The score converter also allows you to convert your SAT scores to ACT scores. This can be particularly useful. Be warned — for the English/Writing score, the converter is only accurate for ACT exams taken prior to September 2015. If you are graduating in 2017, you likely did not take the ACT exam that early! The score converter is still a good comparison between your overall SAT score and the composite ACT score.
Most colleges will accept scores from both the old SAT and the new SAT. The College Board has provided what are called concordance tables to colleges. These tables allow colleges to compare old SAT scores to new SAT scores. The colleges will use these tables to help make admissions decisions. The score converter tool we’ve been showing you is built using these tables.
Remember, if you took both the old SAT and the new SAT, once you have compared the scores so you know which scores are better, confirm that the college(s) you are interested in uses Score Choice. If not, you may need to submit both sets of scores.
What are all these other scores?
Some final words on the SAT scores. You may have noticed that there is no shortage of information on the score report you received from the new SAT. Almost as dense as War and Peace, right? What do all these scores mean? Don’t fret. The main thing to keep in mind is that your total score, your evidence-based reading/writing score, and your math score are the three most important scores. Everything else is just gravy.
(Note: above and following images taken from the College Board’s “Understanding Your Score” video on youtube.com.)
Here is a brief summary of the other components of your score report.
The Red–Yellow–Green coding on score reports:
The SAT uses the color coding to give students and educators a quick visual of whether the student is reaching benchmarks the College Board has deemed appropriate for each grade level. In the above example, the student falls into the yellow range for each of the three test scores. The yellow range indicates the student is approaching the benchmark for his grade but hasn’t reached it yet. In other words, there is some work to be done! As you may have guessed, the green range indicates a student has met or exceeded the benchmark and the red range indicates the student needs to strengthen his skills.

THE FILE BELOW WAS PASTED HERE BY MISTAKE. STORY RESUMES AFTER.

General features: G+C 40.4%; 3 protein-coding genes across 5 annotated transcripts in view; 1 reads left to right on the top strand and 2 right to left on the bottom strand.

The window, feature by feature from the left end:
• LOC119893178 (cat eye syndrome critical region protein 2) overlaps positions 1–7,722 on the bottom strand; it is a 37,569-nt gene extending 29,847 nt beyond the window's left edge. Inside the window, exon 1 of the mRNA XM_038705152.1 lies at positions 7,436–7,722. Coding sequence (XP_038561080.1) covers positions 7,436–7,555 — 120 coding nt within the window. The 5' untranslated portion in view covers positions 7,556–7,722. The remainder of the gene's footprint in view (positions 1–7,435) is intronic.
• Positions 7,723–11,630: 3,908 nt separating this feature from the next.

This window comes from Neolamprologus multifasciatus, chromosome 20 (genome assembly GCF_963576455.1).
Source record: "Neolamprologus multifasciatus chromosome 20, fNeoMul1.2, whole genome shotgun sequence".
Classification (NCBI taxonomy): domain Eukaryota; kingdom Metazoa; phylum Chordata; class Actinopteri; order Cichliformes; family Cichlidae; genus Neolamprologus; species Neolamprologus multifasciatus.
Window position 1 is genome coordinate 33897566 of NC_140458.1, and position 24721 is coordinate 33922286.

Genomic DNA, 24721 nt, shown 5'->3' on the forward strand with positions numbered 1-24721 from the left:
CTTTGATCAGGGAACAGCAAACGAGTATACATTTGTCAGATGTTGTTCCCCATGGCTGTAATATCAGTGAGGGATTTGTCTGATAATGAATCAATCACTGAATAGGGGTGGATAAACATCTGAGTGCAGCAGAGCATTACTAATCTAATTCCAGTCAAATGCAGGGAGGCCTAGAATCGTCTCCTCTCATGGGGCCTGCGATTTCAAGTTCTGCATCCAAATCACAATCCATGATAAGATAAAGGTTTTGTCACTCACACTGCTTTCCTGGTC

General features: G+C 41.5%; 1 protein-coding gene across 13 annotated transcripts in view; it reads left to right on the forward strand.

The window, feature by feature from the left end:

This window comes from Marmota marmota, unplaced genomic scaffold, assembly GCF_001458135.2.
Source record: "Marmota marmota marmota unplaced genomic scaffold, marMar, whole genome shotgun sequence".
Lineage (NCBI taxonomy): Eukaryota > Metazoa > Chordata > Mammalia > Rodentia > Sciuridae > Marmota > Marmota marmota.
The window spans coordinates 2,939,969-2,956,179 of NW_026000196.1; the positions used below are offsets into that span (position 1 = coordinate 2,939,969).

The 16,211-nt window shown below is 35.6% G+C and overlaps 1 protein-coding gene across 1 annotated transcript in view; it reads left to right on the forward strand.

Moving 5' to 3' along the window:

If you have taken the new SAT already, you probably noticed that several of the questions in all sections were history/social studies based or science based. There is a reason for that! The new SAT takes those specific questions and calculates two subject scores based on your command of these topics. This is essentially a clever way that the SAT can test and score other subjects as well, without having to add entire sections to the test.
Just in case you still don’t have enough detail, the SAT also provides a rather large set of subscores, as shown below. These subscores further break down particular skills. While this may seem like way too much information, knowing your strengths and weaknesses is enormously helpful if you intend to take the test again and want to increase your score.
For example, certain questions in the math test are “Heart of Algebra” questions. These questions are scored separately to show your command of algebra. In the above example, the student received a subscore of 10 in the Heart of Algebra section. This falls in the yellow range which means the student could definitely fine tune his algebra skills.
In the above example, most of the scores fall within the yellow or yellow/red range, indicating that the student doesn’t have any obvious strengths or weaknesses. On the other hand, if a student’s subscores fall within the green range for all but one or two categories, this information can be very useful in targeting weaknesses so students can better prepare.
Your score report also includes percentile rankings. These are particularly useful statistics in giving you an idea of how you scored when compared with your peers. For example if your math score was at the 95th percentile, this means you scored better than 95% of the test-takers! That’s pretty good, right?
Percentiles give you a way to better understand your test scores. For example, say you got 620 in Math and 600 in Writing. The Math score looks higher, but actually your Writing score of 600 is the 82nd percentile (meaning you scored better than 82% of your peers), whereas your 620 in Math is the 80th percentile. Your 600 Writing score is actually more rare, within your peer group, than your 620 Math score!
The essay on the SAT is scored on a scale of 2-8 in reading, analysis, and writing. The essay score is NOT included in the overall test scores. It is reported separately.
Now you know more about what all the SAT scores mean! Our free app, Prep4SAT, can help you target the sections and subsections you need to strengthen on the new SAT!